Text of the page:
Alcohol has previously been shown to have a U-shaped association with type 2 diabetes (T2D) risk, but less is known regarding the specific association with wine. To evaluate for the first time the associations between T2D risk and both baseline wine consumption and trajectories of wine consumption frequency throughout life, estimated using an innovative group-based trajectory modeling strategy. A total of 66,485 women from the French prospective E3N-EPIC cohort were followed between 1993 and 2007; 1,372 incident cases of T2D were diagnosed during the follow-up. Multivariable Cox regression models were used to estimate hazard ratios (HRs) and 95 % confidence intervals (95 % CI) for T2D risk. The average consumption of wine, among alcohol consumers, was 0.81 drinks/day (1 drink…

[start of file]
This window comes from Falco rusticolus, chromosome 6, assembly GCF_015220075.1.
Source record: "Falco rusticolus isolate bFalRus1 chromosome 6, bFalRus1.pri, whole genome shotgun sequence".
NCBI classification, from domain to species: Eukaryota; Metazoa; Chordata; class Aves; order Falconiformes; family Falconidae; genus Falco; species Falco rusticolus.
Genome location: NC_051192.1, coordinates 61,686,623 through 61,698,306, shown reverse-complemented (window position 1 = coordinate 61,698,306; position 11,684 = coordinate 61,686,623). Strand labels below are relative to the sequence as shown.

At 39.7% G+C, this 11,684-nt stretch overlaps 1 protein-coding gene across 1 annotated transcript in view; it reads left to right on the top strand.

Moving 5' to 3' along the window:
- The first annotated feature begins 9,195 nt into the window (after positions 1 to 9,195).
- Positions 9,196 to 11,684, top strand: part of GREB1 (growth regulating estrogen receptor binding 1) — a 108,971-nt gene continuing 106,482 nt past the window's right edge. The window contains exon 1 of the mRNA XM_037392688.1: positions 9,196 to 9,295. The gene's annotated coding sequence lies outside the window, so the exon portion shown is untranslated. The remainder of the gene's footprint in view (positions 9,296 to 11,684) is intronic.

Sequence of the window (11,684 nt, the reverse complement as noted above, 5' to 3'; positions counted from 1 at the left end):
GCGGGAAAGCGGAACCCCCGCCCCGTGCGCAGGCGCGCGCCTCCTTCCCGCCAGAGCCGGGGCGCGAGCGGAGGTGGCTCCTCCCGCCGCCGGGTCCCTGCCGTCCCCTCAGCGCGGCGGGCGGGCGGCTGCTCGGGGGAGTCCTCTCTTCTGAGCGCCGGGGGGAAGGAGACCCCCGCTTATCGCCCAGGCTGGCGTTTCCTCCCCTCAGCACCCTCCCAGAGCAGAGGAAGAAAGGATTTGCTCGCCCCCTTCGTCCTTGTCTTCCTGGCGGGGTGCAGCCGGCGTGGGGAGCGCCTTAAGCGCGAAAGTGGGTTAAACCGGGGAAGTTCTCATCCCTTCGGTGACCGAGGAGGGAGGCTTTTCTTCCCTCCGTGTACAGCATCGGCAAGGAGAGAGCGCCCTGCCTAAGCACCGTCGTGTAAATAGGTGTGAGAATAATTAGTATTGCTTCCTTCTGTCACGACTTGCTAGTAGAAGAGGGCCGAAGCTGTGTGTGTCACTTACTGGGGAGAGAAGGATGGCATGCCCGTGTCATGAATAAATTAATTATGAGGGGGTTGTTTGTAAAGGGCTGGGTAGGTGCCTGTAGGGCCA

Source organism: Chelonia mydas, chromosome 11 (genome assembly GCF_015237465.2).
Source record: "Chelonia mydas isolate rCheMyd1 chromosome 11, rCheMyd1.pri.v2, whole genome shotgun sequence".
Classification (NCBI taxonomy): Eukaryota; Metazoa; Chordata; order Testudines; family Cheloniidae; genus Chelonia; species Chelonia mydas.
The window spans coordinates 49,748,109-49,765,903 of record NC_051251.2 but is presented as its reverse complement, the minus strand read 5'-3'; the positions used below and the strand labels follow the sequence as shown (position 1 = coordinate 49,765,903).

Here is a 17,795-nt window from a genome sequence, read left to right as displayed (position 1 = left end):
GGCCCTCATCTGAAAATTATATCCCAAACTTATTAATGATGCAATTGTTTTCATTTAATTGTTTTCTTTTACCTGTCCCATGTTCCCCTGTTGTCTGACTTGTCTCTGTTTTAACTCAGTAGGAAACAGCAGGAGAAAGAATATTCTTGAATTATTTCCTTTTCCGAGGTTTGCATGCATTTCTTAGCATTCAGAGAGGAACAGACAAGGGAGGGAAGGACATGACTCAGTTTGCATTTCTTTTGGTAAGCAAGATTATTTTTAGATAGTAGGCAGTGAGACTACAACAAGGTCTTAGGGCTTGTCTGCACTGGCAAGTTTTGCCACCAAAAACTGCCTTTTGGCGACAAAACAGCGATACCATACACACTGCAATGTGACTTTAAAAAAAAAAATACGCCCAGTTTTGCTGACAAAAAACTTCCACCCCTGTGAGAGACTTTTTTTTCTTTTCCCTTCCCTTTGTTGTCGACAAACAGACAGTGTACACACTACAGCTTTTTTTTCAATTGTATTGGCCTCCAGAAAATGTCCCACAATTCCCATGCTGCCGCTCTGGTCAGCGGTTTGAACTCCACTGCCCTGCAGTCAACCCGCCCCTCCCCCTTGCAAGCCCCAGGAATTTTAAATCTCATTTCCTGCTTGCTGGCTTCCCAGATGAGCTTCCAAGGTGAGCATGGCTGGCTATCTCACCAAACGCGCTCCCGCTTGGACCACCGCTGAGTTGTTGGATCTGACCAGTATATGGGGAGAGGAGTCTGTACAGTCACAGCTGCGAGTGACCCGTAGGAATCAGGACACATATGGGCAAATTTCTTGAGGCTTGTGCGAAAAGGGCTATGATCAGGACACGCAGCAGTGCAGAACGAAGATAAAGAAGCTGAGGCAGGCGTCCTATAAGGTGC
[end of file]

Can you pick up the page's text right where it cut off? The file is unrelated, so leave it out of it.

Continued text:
Our Partners

 
 

Contact us

We love your feedback. Get in touch with us.

  • Hot line: +32 (0)2 230 99 70
  • Email: This email address is being protected from spambots. You need JavaScript enabled to view it.

Connect with us

We're on Social Networks. Follow us.

Disclaimer

The authors have taken reasonable care in ensuring the accuracy of the information herein at the time of publication and are not responsible for any errors or omissions. Read more on our disclaimer.